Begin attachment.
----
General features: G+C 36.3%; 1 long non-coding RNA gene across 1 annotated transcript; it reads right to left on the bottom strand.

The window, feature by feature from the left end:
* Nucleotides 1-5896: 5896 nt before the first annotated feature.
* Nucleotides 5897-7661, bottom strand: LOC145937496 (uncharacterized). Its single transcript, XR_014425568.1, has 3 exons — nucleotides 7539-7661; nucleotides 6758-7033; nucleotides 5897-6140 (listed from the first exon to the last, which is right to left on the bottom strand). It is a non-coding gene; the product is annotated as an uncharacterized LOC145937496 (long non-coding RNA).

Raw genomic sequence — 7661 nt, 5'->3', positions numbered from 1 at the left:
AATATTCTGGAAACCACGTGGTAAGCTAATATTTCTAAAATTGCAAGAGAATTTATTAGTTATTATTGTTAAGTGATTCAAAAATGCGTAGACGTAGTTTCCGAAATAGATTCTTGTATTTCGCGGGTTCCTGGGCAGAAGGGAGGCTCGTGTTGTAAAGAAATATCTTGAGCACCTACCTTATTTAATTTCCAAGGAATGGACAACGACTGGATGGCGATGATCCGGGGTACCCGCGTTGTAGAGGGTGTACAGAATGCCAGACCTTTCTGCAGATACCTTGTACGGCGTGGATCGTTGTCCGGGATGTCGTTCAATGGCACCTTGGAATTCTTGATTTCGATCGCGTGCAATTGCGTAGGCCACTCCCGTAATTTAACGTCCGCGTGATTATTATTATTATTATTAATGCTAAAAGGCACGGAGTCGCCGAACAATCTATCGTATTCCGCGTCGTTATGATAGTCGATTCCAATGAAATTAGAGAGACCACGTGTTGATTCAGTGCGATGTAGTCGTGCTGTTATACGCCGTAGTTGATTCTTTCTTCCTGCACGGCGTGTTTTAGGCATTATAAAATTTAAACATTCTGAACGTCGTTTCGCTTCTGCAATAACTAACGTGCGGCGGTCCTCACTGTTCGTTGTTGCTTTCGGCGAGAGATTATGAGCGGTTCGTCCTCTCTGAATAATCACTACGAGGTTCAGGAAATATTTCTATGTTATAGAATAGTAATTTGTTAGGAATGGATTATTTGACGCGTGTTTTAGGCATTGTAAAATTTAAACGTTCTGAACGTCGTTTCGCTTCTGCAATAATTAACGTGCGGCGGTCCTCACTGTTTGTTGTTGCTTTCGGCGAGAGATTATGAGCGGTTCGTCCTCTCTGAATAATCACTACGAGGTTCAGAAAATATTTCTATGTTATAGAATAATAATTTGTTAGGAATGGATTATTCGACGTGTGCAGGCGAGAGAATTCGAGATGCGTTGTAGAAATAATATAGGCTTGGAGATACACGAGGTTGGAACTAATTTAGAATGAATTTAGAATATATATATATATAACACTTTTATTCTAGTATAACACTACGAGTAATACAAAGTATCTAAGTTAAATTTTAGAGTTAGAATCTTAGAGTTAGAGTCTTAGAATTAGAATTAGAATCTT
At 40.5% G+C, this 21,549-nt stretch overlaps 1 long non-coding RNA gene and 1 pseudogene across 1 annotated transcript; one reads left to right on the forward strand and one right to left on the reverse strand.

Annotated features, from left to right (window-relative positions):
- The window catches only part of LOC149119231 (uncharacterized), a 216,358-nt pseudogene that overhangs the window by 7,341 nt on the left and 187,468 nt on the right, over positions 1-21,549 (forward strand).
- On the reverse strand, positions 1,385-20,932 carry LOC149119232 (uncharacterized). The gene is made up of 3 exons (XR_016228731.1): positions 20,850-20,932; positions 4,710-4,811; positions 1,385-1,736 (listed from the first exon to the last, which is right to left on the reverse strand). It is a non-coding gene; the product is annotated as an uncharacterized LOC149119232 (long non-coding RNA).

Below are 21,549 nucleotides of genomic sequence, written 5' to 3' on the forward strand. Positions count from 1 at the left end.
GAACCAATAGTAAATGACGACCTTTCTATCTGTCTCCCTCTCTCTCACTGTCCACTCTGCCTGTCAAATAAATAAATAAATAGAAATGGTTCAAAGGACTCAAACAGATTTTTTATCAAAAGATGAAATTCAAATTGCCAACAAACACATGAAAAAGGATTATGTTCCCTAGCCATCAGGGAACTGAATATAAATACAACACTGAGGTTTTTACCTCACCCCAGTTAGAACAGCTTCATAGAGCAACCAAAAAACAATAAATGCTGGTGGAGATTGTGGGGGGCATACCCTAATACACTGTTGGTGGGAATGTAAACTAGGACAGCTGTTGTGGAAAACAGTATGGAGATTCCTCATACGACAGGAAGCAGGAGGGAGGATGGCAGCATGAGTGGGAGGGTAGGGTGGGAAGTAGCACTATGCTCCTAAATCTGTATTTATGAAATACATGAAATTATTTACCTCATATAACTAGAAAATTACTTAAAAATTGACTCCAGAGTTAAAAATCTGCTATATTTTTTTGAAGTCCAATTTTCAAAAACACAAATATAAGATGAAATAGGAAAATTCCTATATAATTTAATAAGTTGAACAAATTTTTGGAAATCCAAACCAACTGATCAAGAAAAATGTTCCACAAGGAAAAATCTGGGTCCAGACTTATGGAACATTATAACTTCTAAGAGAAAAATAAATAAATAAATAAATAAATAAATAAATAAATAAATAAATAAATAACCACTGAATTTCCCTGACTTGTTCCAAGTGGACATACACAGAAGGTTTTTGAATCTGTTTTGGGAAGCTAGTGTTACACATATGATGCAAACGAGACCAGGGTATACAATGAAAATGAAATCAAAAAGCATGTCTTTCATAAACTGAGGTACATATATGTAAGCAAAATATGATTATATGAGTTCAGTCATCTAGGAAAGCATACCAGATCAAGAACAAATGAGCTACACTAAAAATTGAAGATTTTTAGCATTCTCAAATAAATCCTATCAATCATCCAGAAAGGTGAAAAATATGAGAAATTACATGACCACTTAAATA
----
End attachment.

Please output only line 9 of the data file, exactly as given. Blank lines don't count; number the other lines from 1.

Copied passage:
- The window catches only part of LOC149119231 (uncharacterized), a 216,358-nt pseudogene that overhangs the window by 7,341 nt on the left and 187,468 nt on the right, over positions 1-21,549 (forward strand).